(read more)

The book Kid Writing in the 21st Century explains in great detail how to most effectively implement these practices and strategies. It includes reproducibles and a strategy guide to make adopting this process in your classroom quite simple.

>> CLICK HERE TO SEE THIS BOOK <<

For more information on the book, click the image below to view or download a brochure.

Kid Writing in the 21st Century Brochure

 

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Topics: Kindergarten, First Grade, Kid Writing, J. Richard Gentry, Eileen Feldgus, Isabell Cardonick

A Better Path to Reading Success: Richard Gentry Discusses Kid Writing

Posted by Sally Hosokawa on Apr 13, 2017 3:42:00 PM


Author Pages_Richard Getntry-1.jpgJ. Richard Gentry, affectionately known as "America's Spelling Guru," is an internationally acclaimed author, researcher, and educational consultant. He is also a co-author for Hameray's upcoming professional book, Kid Writing in the 21st Century: A Systematic Approach to Phonics, Spelling, and Writing Workshop, which will be released in May 2017.

Last week, Dr. Gentry published an article in Psychology Today, "Landmark Study Finds Better Path to Reading Success." The article proves that a young student's reading and writing skills go hand-in-hand. In other words, writing in the classroom will also boost students' reading scores!

In his article, Dr. Gentry cites a study by Gene Ouellette and Monique Sénéchal that was published earlier this year (2017). This study advocates for "invented spelling"—a young writer's "self-directed and spontaneous attempts to represent words in print" (Gentry). Through invented spelling, a student might incorrectly spell a word, like "KN" for the word "can." However, meaningful learning is still taking place—invented spelling requires the child to draw upon phonics and sound-symbol correspondence, which are two essential reading concepts!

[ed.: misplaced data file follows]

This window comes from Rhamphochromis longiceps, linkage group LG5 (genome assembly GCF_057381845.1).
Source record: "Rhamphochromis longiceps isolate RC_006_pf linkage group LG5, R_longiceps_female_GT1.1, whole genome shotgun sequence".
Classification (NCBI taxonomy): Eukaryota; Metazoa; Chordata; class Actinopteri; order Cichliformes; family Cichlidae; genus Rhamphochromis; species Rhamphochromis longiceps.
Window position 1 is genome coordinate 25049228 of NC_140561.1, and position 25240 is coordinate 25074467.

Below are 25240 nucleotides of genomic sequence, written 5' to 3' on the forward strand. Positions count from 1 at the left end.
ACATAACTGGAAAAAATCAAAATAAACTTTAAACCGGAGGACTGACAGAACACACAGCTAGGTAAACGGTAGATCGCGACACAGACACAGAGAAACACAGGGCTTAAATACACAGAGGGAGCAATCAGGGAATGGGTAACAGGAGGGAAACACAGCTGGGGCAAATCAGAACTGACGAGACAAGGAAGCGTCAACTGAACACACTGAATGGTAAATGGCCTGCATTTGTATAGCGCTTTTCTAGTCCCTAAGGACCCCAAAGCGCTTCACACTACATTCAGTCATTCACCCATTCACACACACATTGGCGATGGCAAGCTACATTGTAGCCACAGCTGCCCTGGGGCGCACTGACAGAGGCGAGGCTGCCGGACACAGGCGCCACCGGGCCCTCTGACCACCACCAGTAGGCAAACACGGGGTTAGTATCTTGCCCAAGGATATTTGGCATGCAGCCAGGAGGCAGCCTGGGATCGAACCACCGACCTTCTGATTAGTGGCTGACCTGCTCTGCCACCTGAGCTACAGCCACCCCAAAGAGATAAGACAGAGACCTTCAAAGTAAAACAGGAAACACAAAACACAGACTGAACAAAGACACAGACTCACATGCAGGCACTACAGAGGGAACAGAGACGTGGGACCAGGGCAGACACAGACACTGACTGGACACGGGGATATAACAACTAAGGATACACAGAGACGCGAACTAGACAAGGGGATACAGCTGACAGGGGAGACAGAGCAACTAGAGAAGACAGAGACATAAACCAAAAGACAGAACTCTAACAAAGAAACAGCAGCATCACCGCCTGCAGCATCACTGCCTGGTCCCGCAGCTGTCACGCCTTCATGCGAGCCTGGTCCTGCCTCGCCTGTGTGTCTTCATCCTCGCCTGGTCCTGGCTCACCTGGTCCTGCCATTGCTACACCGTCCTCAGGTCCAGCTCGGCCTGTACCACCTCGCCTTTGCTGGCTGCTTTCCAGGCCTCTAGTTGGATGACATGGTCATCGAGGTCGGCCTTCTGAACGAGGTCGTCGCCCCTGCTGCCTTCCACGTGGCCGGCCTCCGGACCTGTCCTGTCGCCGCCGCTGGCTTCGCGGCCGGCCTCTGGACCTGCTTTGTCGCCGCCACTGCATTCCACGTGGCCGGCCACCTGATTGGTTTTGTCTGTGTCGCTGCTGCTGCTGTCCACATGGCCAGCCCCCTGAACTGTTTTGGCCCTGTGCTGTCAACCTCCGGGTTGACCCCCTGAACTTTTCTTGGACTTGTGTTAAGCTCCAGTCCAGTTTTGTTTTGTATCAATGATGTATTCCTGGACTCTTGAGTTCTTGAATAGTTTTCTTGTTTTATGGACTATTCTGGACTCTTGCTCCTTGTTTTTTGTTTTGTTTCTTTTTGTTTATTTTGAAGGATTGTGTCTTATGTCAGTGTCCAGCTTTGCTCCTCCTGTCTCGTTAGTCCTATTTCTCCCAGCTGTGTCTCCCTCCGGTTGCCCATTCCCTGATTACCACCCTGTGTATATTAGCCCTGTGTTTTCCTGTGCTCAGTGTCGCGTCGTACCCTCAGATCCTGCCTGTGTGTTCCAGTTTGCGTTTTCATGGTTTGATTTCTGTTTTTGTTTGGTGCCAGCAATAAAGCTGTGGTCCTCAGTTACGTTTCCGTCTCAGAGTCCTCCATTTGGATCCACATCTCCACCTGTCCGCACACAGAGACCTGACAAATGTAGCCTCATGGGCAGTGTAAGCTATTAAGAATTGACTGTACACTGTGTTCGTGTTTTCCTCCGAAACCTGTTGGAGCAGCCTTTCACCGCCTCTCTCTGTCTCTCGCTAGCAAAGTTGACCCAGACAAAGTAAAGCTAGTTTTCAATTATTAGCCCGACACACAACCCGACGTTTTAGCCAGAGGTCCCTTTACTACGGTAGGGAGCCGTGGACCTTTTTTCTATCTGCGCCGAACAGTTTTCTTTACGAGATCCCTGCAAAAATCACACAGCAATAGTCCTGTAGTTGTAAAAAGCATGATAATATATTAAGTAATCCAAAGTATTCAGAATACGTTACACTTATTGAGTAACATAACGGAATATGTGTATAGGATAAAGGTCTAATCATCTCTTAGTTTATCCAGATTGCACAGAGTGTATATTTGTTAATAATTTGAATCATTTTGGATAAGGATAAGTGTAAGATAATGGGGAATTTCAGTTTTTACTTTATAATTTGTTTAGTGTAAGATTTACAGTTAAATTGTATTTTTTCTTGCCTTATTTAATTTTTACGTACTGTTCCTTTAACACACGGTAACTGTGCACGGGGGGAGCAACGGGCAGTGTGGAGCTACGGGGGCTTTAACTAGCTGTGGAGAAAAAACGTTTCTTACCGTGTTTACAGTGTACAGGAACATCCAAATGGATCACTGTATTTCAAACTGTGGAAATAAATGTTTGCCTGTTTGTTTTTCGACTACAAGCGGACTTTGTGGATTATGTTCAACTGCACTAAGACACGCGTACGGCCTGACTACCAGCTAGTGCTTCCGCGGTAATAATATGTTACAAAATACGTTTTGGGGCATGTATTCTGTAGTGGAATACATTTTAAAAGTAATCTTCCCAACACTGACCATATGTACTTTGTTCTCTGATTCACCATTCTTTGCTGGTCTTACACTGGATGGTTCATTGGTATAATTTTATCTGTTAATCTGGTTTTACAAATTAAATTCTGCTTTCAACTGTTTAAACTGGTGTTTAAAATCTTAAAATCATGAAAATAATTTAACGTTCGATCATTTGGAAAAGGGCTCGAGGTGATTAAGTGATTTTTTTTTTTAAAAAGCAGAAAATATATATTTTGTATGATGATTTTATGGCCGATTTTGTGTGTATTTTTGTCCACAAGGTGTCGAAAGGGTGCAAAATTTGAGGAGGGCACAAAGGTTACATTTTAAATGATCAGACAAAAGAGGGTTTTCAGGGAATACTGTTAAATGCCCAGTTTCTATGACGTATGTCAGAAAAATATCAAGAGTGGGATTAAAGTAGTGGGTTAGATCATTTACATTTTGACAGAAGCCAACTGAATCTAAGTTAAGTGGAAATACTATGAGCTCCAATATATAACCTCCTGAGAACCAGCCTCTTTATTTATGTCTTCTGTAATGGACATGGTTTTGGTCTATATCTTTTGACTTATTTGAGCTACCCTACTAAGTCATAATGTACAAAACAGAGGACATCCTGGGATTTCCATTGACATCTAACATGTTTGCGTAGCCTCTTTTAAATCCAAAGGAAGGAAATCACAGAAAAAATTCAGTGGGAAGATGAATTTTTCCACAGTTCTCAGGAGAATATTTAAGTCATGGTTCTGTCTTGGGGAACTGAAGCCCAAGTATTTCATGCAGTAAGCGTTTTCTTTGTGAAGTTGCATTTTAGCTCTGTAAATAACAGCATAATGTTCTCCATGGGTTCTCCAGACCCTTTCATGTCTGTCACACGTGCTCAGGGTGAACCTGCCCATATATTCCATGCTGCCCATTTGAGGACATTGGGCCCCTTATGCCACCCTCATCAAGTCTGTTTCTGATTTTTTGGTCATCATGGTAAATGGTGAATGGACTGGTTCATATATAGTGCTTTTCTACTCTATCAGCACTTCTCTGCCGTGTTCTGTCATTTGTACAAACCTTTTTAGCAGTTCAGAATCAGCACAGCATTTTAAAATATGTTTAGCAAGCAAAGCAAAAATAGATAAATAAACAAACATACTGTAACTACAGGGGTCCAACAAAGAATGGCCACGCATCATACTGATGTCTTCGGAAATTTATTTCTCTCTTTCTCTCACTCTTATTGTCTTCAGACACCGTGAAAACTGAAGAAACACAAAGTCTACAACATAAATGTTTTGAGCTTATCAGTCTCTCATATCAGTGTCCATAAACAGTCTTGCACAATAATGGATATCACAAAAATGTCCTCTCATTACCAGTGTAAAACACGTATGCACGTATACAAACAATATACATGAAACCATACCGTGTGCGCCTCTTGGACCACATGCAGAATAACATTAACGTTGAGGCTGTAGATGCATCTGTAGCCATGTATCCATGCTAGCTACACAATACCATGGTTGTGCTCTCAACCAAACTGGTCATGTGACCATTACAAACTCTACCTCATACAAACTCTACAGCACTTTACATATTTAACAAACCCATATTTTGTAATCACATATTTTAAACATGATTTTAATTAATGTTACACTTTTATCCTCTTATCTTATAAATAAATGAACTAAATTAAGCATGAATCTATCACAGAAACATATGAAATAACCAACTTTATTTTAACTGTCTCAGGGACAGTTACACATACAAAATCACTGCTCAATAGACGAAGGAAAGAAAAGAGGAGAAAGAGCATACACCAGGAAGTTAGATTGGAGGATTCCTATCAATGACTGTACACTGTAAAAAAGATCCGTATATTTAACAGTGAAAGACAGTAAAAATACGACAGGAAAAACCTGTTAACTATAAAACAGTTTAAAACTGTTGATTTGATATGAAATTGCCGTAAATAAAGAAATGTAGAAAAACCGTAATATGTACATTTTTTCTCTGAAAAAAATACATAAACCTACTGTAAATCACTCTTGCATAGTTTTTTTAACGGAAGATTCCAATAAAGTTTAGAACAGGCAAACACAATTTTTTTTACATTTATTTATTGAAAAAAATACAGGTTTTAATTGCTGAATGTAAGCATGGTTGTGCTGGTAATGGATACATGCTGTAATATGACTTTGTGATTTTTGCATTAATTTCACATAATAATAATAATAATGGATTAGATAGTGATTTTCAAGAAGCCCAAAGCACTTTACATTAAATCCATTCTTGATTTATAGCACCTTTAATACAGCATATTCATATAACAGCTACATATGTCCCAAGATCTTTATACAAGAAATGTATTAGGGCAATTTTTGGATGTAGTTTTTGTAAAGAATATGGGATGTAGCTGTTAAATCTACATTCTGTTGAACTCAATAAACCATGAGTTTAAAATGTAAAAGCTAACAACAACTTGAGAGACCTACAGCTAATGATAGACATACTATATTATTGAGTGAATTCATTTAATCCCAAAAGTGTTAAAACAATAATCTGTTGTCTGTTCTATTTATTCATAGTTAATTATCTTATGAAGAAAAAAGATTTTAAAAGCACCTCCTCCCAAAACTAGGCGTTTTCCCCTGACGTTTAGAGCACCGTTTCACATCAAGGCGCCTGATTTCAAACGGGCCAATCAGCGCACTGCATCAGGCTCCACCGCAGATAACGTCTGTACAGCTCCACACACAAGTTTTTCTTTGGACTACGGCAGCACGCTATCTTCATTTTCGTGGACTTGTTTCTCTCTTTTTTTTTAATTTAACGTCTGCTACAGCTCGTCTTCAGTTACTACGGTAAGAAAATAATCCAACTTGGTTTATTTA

Invented spelling even promotes a student's cognitive devleopment:

The human brain generally gets better at whatever it practices—including invented spelling. Reflection about how to spell a word allows the child to actively practice making decisions, rather than passively memorizing. This active practice likely results in synaptic changes in the child’s brain by strengthening neuronal pathways for long term-retention of spellings to be retrieved for reading and writing.

Dr. Gentry stresses the fact that writing exercises are win-win activities for a teacher—they improve writing AND reading skills!

Ouellette and Sénéchal found a direct line from invented spelling leading to improved reading scores at the end of first grade. In their carefully crafted longitudinal study, they found invented spelling to be “a unique predictor of growth in early reading skills, over and above children’s alphabet knowledge and phonological awareness.” Now that’s a huge finding! 

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Kid Writing in the 21st Century further explores the research ideas stated in Dr. Gentry's article. In addition to explaining invented spelling in greater detail, the book also provides example lessons to encourage students to invent spellings. Dr. Gentry, Eileen Feldgus (Ed.D.), and Isabell Cardonick (M. Ed.), share their real teacher experiences and literacy lesson ideas. Incorporating the wisdom of its authors and the newest 21st-century research, Kid Writing is sure to become your go-to professional text!

Kid Writing in the 21st Century will be released in May, but you can reserve your copy today at this product link!

 

 

 

 

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Click the image below to view a brochure about Kid Writing in the 21st Century!

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Topics: Kindergarten, Teaching Writing, First Grade, Kid Writing, J. Richard Gentry